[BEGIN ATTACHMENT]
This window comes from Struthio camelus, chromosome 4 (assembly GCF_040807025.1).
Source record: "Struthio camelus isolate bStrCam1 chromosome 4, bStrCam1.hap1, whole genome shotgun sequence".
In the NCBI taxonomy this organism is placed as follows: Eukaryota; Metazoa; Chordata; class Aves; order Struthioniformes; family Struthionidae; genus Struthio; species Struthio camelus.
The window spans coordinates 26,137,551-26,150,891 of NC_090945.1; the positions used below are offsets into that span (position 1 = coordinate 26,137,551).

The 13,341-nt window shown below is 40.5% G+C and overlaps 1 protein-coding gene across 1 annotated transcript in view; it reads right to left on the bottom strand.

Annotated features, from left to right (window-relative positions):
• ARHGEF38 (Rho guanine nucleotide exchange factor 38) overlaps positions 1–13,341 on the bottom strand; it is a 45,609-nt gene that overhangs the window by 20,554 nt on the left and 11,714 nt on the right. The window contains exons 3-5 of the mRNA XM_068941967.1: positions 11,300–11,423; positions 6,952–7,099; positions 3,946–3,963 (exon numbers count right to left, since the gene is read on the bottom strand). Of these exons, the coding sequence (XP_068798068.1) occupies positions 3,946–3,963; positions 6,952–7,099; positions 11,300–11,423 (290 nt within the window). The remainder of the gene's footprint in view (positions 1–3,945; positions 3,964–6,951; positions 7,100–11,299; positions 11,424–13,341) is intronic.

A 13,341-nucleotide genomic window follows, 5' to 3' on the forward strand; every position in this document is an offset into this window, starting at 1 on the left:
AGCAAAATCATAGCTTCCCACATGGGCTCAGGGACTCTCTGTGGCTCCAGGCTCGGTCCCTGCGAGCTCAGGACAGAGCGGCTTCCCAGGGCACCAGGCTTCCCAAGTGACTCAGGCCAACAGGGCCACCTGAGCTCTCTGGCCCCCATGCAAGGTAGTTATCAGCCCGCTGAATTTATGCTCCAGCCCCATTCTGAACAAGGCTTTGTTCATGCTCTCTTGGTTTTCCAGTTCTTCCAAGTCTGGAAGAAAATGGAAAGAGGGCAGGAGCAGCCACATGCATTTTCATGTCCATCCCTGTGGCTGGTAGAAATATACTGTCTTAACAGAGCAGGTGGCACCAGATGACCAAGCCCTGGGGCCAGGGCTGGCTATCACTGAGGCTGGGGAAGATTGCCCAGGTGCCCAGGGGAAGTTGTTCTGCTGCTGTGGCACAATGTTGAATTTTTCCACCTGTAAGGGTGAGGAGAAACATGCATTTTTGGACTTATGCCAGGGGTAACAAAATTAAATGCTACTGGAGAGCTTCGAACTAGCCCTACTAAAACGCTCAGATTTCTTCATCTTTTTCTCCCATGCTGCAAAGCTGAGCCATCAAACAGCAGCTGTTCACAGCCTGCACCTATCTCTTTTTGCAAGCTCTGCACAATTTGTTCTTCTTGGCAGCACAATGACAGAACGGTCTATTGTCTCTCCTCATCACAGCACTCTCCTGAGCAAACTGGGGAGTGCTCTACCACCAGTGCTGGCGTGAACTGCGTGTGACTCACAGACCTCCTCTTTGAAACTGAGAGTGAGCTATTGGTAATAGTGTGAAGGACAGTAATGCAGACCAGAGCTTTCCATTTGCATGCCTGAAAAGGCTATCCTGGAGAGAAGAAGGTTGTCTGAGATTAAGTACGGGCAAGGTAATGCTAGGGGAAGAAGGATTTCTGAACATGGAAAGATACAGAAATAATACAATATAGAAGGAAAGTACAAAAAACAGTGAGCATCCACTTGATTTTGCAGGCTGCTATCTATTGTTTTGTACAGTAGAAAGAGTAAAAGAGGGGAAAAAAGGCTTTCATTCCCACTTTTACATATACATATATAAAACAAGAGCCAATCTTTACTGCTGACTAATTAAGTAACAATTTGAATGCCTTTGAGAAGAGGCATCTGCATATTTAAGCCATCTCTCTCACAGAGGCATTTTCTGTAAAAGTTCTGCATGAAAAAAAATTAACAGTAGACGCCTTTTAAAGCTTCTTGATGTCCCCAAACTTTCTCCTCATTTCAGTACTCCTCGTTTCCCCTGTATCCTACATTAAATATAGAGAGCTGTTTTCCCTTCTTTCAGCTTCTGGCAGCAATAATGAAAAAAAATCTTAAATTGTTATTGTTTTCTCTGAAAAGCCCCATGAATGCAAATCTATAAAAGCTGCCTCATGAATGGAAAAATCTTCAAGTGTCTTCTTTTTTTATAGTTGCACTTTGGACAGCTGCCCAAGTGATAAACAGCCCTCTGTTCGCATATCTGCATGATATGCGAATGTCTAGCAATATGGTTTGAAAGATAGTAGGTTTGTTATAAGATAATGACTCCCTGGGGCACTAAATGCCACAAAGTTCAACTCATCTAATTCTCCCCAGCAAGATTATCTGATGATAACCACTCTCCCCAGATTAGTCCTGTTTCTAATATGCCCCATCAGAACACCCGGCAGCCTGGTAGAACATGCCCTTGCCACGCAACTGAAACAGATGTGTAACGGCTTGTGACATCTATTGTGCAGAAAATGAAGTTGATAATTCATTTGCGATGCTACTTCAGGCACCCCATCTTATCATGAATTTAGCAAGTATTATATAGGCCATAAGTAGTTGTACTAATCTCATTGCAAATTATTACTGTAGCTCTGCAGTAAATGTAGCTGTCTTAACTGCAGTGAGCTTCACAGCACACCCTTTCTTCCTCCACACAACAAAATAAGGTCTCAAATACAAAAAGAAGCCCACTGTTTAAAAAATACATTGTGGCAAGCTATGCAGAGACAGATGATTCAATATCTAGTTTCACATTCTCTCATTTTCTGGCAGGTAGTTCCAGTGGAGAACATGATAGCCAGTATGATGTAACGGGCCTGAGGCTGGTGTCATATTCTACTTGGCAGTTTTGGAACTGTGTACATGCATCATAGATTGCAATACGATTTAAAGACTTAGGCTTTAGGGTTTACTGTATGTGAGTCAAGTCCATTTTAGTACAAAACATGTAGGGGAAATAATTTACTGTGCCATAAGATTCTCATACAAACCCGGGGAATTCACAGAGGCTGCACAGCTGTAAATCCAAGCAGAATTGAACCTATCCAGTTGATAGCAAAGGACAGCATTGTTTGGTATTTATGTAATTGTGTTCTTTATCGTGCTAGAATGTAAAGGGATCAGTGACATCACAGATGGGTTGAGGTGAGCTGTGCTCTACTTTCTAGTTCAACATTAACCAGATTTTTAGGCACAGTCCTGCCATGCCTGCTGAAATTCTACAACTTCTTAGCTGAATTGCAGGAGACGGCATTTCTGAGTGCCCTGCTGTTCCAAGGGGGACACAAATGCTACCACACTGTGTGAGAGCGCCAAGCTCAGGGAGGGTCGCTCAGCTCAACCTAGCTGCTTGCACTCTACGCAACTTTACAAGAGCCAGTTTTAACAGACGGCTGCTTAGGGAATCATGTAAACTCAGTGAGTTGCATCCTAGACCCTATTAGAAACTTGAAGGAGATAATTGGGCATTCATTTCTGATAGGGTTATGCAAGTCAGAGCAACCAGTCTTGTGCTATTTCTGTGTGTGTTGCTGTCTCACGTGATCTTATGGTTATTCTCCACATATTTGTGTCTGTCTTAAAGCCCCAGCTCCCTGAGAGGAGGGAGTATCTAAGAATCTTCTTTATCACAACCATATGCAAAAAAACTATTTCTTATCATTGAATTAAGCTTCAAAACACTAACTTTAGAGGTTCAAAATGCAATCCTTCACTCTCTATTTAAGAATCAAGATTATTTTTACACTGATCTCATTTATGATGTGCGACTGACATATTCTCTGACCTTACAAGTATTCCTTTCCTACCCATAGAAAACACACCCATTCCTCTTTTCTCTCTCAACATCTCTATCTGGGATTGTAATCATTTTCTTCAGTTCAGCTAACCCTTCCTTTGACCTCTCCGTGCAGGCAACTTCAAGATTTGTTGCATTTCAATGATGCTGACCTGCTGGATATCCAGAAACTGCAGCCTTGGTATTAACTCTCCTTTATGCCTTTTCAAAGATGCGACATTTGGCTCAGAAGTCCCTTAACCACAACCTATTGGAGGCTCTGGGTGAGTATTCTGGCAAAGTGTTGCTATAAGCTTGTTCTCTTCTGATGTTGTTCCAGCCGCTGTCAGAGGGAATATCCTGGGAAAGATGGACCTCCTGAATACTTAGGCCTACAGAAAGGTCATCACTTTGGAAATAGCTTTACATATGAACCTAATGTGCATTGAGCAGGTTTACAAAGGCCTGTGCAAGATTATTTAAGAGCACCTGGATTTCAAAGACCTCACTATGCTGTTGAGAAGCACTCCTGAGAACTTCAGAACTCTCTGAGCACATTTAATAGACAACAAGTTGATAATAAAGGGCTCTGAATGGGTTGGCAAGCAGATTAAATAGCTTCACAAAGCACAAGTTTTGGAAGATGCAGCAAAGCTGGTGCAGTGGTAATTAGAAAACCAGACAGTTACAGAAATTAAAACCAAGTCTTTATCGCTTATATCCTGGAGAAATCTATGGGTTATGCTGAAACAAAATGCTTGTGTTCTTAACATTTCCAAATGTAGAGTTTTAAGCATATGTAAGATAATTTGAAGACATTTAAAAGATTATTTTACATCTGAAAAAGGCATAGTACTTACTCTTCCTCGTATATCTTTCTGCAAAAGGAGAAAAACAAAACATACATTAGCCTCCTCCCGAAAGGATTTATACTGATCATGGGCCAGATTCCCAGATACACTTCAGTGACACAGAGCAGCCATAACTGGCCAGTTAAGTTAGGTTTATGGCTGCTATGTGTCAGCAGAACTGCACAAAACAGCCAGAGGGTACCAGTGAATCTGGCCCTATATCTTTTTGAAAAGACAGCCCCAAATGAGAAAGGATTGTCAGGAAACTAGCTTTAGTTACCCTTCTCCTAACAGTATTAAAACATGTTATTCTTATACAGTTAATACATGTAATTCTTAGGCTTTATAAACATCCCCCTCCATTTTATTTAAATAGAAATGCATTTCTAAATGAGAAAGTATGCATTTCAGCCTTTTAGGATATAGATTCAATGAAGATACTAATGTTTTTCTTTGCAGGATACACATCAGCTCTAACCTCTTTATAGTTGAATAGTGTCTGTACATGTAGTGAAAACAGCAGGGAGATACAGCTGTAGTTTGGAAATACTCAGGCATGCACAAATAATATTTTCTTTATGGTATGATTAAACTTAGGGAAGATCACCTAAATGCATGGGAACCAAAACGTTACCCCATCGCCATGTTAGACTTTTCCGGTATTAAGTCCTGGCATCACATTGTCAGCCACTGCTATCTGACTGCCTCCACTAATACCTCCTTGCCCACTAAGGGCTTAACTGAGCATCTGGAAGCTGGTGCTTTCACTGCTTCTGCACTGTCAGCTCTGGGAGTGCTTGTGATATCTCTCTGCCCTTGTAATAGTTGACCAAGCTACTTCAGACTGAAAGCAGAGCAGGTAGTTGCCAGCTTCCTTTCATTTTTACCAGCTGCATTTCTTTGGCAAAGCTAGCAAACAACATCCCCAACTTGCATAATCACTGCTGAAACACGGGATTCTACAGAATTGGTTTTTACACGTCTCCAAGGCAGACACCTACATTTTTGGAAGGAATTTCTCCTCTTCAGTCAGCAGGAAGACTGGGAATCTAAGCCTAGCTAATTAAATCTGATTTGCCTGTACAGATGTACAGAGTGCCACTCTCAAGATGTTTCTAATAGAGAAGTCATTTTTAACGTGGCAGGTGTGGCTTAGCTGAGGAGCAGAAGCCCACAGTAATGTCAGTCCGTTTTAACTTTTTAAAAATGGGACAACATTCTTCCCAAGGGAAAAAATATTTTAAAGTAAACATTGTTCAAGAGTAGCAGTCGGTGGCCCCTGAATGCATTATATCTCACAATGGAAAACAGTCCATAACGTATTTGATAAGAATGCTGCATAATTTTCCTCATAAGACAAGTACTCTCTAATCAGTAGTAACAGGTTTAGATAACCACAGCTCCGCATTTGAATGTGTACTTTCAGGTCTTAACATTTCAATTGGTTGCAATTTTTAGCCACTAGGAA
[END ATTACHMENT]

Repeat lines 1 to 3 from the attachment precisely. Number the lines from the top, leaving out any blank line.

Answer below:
This window comes from Struthio camelus, chromosome 4 (assembly GCF_040807025.1).
Source record: "Struthio camelus isolate bStrCam1 chromosome 4, bStrCam1.hap1, whole genome shotgun sequence".
In the NCBI taxonomy this organism is placed as follows: Eukaryota; Metazoa; Chordata; class Aves; order Struthioniformes; family Struthionidae; genus Struthio; species Struthio camelus.